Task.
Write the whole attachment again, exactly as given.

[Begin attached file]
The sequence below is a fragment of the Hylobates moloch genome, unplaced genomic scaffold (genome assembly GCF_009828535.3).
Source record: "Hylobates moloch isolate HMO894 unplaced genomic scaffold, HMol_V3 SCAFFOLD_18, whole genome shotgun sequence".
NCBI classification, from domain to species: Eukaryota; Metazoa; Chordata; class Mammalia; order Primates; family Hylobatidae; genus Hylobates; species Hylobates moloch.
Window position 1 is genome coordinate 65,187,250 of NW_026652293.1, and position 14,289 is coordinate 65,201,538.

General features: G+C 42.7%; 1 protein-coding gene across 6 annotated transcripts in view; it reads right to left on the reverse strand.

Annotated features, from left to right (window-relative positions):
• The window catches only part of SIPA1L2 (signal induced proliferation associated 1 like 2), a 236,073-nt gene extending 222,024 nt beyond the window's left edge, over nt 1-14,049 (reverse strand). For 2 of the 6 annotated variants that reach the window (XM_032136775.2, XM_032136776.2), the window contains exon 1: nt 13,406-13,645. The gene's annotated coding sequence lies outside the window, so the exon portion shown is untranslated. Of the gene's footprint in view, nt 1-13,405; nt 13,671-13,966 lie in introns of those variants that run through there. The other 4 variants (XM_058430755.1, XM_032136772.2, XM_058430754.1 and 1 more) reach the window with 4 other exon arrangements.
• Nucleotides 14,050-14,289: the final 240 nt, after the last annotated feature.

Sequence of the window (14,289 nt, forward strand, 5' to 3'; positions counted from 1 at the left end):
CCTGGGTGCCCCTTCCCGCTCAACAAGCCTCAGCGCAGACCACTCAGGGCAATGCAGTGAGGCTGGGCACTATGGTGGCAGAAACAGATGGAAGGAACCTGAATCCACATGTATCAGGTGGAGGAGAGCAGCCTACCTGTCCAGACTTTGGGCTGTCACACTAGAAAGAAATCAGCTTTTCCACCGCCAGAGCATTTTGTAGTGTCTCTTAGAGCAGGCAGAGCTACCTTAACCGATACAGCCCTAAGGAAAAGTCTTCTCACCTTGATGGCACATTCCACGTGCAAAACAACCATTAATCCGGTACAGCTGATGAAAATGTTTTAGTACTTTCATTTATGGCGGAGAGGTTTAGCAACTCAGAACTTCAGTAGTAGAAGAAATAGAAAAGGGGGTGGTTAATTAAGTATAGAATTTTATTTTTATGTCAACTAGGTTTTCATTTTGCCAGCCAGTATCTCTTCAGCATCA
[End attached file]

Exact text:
The sequence below is a fragment of the Hylobates moloch genome, unplaced genomic scaffold (genome assembly GCF_009828535.3).
Source record: "Hylobates moloch isolate HMO894 unplaced genomic scaffold, HMol_V3 SCAFFOLD_18, whole genome shotgun sequence".
NCBI classification, from domain to species: Eukaryota; Metazoa; Chordata; class Mammalia; order Primates; family Hylobatidae; genus Hylobates; species Hylobates moloch.
Window position 1 is genome coordinate 65,187,250 of NW_026652293.1, and position 14,289 is coordinate 65,201,538.

General features: G+C 42.7%; 1 protein-coding gene across 6 annotated transcripts in view; it reads right to left on the reverse strand.

Annotated features, from left to right (window-relative positions):
• The window catches only part of SIPA1L2 (signal induced proliferation associated 1 like 2), a 236,073-nt gene extending 222,024 nt beyond the window's left edge, over nt 1-14,049 (reverse strand). For 2 of the 6 annotated variants that reach the window (XM_032136775.2, XM_032136776.2), the window contains exon 1: nt 13,406-13,645. The gene's annotated coding sequence lies outside the window, so the exon portion shown is untranslated. Of the gene's footprint in view, nt 1-13,405; nt 13,671-13,966 lie in introns of those variants that run through there. The other 4 variants (XM_058430755.1, XM_032136772.2, XM_058430754.1 and 1 more) reach the window with 4 other exon arrangements.
• Nucleotides 14,050-14,289: the final 240 nt, after the last annotated feature.

Sequence of the window (14,289 nt, forward strand, 5' to 3'; positions counted from 1 at the left end):
CCTGGGTGCCCCTTCCCGCTCAACAAGCCTCAGCGCAGACCACTCAGGGCAATGCAGTGAGGCTGGGCACTATGGTGGCAGAAACAGATGGAAGGAACCTGAATCCACATGTATCAGGTGGAGGAGAGCAGCCTACCTGTCCAGACTTTGGGCTGTCACACTAGAAAGAAATCAGCTTTTCCACCGCCAGAGCATTTTGTAGTGTCTCTTAGAGCAGGCAGAGCTACCTTAACCGATACAGCCCTAAGGAAAAGTCTTCTCACCTTGATGGCACATTCCACGTGCAAAACAACCATTAATCCGGTACAGCTGATGAAAATGTTTTAGTACTTTCATTTATGGCGGAGAGGTTTAGCAACTCAGAACTTCAGTAGTAGAAGAAATAGAAAAGGGGGTGGTTAATTAAGTATAGAATTTTATTTTTATGTCAACTAGGTTTTCATTTTGCCAGCCAGTATCTCTTCAGCATCA